IV. THE NEW LITERATURE

The English language was becoming by slow stages a fit vehicle for literature. The Norman invasion of 1066 had stopped the evolution of Anglo-Saxon into English, and for a time French was the official language of the realm. Gradually a new vocabulary and idiom formed, basically Germanic, but mingled and adorned with Gallic words and turns. The long war with France may have spurred the nation to rebel against this linguistic domination by an enemy. In 1362 English was declared to be the language of law and the courts; and in 1363 the chancellor set a precedent by opening Parliament with an English address. Scholars, chroniclers, and philosophers (even till Francis Bacon) continued to write in Latin to reach an international audience, but poets and dramatists henceforth spoke the speech of England.

The oldest drama extant in English was a “mystery”—a dramatic representation of a religious story—performed in the Midlands, about 1350, under the title of The Harrowing of Hell, which staged a duel in words, at the mouth of hell, between Satan and Christ, In the fourteenth century it became customary for the guilds of a town to present a cycle of mysteries: a guild would prepare a scene, usually from the Bible, carry the setting and the actors on a float, and act the scenes on temporary stages built at populous centers in the city; and on successive days other guilds would present later scenes from the same Biblical narrative. The earliest such cycle now known is that of the Chester mysteries of 1328; by 1400 similar cycles were presented in York, Beverly, Cambridge, Coventry, Wakefield, Towneley, and London. As early as 1182 the Latin mysteries had developed a variety called the “miracle,” centering around the miracle or sufferings of some saint. About 1378 another variety appeared—the “morality”—which pointed a moral by acting a tale; this form would reach its peak in Everyman (c. 1480). Early in the fifteenth century we hear of still another dramatic form, doubtless then already old: the interlude, not a play between plays but a ludus—a play or show—carried on between two or more actors. Its subject was not restricted to religion or morality, but might be secular, humorous, profane, even obscene. Minstrel troupes played interludes in baronial or guild halls, in town or village squares, or in the courtyard of a frequented inn. In 1348 Exeter raised the first-known English theater, the first European building, since classic Roman structures, specifically and regularly devoted to dramatic representations.66 From the interludes would evolve the comedies, and from the mysteries and moralities would develop the tragedies, of the lusty Elizabethan stage.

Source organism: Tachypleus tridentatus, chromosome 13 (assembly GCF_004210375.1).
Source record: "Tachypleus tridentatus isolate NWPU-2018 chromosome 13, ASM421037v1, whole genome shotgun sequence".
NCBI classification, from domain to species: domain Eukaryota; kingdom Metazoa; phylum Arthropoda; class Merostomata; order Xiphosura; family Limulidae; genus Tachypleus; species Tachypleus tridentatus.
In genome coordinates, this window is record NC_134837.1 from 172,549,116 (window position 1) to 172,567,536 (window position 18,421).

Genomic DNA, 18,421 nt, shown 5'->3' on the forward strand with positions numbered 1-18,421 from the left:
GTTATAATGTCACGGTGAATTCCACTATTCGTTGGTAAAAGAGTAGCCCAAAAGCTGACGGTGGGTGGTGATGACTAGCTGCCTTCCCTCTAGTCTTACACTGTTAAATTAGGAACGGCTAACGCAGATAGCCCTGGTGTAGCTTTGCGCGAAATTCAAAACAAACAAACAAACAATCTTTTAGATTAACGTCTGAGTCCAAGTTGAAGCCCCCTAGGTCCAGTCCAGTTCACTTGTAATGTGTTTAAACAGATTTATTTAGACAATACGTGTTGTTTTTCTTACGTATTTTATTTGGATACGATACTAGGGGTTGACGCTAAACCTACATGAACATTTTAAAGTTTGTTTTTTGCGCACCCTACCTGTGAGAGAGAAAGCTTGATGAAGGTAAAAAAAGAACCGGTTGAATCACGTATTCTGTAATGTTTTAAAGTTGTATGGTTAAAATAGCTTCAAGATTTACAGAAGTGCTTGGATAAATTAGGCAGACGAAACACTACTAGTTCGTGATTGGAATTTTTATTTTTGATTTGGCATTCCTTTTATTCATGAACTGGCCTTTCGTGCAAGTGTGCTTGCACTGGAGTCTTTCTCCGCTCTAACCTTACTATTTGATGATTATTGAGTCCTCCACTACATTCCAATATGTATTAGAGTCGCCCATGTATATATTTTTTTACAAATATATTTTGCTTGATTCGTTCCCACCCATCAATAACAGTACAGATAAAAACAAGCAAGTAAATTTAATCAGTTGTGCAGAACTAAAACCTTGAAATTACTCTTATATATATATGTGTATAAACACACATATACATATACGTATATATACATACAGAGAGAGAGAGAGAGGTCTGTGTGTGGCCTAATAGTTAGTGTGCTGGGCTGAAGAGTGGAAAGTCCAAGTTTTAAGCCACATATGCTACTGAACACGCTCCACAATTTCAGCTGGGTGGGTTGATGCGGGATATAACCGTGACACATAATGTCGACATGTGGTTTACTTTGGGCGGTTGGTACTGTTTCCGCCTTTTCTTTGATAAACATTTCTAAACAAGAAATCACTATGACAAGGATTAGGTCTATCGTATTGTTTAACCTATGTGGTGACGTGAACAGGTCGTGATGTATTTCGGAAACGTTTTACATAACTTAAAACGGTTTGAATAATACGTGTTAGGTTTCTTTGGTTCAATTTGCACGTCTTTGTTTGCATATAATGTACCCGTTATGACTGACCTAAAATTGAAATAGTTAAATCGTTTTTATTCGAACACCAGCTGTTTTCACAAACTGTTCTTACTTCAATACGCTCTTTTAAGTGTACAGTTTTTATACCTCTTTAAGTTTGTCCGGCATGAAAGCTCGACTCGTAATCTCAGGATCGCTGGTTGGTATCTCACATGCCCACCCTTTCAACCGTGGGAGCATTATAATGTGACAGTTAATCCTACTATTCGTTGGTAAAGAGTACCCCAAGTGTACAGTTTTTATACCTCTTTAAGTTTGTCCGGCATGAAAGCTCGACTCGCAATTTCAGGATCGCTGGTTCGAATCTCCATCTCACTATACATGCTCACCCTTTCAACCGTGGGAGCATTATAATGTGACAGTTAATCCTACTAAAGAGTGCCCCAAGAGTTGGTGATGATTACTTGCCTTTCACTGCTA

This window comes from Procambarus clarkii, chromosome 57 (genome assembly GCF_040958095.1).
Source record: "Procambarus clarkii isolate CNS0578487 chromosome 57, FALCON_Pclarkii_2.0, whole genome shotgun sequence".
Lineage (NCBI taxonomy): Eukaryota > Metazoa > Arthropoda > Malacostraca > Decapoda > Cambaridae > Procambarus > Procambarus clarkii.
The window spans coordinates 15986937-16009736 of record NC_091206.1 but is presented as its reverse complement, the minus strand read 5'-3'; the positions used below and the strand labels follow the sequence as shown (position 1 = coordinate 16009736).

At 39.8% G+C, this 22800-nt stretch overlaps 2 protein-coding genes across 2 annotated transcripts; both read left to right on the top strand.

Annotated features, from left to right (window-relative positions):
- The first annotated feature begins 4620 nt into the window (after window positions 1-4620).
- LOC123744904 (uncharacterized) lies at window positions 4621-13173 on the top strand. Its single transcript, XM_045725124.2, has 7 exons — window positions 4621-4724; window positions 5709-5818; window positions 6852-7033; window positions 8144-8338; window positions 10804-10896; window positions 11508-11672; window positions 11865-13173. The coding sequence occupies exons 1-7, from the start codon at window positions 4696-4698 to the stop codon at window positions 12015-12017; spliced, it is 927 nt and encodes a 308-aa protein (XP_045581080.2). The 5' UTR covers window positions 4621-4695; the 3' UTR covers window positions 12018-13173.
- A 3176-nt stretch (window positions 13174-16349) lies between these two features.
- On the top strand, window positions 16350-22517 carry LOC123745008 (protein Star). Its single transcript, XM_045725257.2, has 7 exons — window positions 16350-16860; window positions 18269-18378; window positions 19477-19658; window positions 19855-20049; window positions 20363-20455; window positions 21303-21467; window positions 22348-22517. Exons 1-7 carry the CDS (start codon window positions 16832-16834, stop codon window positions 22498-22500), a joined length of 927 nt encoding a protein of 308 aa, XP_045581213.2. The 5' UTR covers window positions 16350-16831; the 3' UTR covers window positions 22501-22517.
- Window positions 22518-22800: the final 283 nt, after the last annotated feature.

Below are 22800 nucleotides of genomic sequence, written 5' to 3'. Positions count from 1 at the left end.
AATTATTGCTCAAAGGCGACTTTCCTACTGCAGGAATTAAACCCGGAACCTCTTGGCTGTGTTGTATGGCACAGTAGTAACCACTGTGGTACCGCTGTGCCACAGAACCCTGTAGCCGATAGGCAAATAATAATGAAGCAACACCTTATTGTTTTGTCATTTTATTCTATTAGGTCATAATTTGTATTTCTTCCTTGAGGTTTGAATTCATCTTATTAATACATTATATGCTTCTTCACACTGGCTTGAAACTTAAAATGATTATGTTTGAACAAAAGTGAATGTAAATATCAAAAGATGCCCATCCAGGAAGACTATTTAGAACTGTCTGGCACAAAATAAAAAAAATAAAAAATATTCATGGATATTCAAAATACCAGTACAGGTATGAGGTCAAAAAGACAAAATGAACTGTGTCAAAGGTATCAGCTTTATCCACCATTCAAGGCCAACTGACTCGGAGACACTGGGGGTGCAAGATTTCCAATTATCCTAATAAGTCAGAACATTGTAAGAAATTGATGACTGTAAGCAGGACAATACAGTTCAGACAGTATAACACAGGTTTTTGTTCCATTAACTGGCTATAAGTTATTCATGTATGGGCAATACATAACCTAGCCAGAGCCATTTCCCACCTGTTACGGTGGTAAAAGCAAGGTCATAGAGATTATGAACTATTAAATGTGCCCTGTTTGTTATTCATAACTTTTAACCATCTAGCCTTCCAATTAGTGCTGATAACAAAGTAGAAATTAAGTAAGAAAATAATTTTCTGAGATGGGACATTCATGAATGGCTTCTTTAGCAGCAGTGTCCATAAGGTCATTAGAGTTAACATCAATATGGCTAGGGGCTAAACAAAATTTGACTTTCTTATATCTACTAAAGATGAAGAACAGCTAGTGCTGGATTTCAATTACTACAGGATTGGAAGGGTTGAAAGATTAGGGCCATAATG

The first major poem—one of the strangest and strongest poems—in the English language called itself The Vision of William Concerning Piers the Plowman. Nothing is known of the author except through his poem; assuming that this is autobiographical, we may name him William Langland and place his birth near 1332. He took minor orders, but never became a priest; he wandered to London and earned something short of starvation by singing Psalms at Masses for the dead. He lived dissolutely, sinned with “covetousness of eyes and concupiscence of the flesh,” had a daughter, perhaps married her mother, and dwelled with them in a hovel in Cornhill. He describes himself as a tall, gaunt figure, dressed in a somber robe befitting the gray disillusionment of his hopes. He was fond of his poem, issued it thrice (1362, 1377, 1394), and each time spun it out to greater length. Like the Anglo-Saxon poets, he used no rhyme, but alliterative verse of irregular meter.